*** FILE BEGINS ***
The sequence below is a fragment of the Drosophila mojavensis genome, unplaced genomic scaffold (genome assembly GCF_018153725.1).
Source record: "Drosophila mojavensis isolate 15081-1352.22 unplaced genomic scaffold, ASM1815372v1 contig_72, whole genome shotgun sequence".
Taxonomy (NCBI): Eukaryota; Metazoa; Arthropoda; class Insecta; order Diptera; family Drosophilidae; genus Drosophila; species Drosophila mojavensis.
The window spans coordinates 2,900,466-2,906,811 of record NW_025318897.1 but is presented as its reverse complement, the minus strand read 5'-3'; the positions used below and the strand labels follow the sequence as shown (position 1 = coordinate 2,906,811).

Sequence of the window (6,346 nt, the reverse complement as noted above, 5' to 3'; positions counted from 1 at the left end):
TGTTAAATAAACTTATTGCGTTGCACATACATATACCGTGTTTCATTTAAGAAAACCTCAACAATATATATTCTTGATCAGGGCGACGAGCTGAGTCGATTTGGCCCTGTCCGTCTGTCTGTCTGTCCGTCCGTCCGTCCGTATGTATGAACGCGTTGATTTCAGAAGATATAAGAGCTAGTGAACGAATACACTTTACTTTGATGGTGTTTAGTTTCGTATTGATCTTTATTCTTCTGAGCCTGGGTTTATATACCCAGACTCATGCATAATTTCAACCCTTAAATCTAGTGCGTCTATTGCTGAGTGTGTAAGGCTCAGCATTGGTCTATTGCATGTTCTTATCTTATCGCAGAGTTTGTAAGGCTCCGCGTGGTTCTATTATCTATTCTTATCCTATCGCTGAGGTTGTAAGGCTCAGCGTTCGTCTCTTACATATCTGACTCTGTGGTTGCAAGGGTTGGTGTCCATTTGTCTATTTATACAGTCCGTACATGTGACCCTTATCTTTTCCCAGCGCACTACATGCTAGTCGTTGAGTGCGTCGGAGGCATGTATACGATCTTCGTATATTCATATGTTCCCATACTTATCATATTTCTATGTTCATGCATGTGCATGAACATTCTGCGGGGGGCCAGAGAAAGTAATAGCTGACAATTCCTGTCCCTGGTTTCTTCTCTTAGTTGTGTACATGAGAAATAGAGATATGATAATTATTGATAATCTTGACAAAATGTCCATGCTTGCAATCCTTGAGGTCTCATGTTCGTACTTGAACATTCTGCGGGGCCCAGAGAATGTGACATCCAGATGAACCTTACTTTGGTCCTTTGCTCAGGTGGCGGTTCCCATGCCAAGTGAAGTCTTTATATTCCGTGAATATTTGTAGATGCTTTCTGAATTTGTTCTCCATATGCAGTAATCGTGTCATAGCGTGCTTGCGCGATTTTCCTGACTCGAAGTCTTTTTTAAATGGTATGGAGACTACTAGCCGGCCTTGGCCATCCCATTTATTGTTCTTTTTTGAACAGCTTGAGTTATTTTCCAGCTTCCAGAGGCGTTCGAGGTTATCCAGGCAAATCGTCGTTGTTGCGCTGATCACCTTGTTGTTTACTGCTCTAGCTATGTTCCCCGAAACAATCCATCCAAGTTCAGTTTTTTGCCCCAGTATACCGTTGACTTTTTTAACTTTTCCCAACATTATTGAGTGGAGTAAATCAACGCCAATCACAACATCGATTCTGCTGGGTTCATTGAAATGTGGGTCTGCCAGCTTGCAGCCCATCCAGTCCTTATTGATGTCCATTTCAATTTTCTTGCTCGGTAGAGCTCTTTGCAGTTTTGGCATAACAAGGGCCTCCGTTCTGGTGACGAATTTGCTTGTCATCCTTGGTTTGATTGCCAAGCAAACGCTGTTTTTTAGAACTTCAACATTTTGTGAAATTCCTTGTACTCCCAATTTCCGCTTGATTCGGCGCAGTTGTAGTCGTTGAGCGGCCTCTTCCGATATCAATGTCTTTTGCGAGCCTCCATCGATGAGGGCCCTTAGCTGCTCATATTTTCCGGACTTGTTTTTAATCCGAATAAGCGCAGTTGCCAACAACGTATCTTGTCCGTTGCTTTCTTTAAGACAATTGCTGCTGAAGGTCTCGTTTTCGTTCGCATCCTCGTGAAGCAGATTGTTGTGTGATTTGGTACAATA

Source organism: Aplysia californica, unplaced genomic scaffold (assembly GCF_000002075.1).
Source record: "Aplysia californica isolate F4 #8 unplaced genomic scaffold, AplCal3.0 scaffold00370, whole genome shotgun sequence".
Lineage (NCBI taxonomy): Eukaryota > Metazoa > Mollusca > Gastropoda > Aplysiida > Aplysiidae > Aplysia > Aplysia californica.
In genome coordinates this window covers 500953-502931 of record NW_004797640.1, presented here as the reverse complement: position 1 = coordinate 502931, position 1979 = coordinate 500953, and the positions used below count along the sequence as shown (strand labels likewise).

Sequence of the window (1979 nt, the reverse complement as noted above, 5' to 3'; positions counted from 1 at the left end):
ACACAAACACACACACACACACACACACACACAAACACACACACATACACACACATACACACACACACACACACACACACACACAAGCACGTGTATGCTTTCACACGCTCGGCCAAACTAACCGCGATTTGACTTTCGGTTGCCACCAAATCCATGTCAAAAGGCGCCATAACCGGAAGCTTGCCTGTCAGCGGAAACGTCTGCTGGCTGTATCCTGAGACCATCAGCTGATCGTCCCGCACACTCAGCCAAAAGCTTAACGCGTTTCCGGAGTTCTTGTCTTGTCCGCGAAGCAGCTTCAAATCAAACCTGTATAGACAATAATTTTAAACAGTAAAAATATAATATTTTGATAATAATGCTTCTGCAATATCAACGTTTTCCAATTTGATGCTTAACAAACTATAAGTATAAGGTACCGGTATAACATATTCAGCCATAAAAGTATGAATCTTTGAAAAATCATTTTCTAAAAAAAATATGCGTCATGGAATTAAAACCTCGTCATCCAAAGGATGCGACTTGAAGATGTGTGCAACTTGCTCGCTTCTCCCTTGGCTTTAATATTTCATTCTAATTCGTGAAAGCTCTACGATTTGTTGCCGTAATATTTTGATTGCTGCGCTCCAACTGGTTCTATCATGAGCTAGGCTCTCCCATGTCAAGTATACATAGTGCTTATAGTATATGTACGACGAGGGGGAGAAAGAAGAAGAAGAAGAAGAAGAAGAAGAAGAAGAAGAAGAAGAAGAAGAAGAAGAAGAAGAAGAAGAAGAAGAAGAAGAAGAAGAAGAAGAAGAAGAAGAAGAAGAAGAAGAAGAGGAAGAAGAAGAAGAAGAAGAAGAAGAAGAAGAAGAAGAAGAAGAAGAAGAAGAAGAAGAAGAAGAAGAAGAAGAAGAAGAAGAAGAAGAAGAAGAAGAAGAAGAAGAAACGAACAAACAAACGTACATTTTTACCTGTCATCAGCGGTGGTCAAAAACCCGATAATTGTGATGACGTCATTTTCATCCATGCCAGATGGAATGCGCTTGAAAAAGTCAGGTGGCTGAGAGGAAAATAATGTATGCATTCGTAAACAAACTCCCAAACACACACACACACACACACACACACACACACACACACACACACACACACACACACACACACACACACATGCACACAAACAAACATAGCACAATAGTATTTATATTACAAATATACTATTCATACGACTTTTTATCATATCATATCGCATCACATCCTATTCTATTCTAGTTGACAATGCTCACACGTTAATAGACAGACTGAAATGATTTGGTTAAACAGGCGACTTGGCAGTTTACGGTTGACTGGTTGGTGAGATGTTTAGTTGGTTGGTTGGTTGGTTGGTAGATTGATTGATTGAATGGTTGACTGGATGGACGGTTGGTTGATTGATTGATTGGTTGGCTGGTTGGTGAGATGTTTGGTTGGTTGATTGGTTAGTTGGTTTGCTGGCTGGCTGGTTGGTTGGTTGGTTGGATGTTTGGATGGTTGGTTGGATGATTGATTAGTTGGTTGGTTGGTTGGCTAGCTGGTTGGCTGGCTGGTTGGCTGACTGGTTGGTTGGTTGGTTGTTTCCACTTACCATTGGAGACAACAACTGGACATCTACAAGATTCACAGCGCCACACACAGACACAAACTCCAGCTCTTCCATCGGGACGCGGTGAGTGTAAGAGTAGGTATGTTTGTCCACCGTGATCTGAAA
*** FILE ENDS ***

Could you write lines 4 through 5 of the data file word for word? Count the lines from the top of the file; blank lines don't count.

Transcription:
The window spans coordinates 2,900,466-2,906,811 of record NW_025318897.1 but is presented as its reverse complement, the minus strand read 5'-3'; the positions used below and the strand labels follow the sequence as shown (position 1 = coordinate 2,906,811).

Sequence of the window (6,346 nt, the reverse complement as noted above, 5' to 3'; positions counted from 1 at the left end):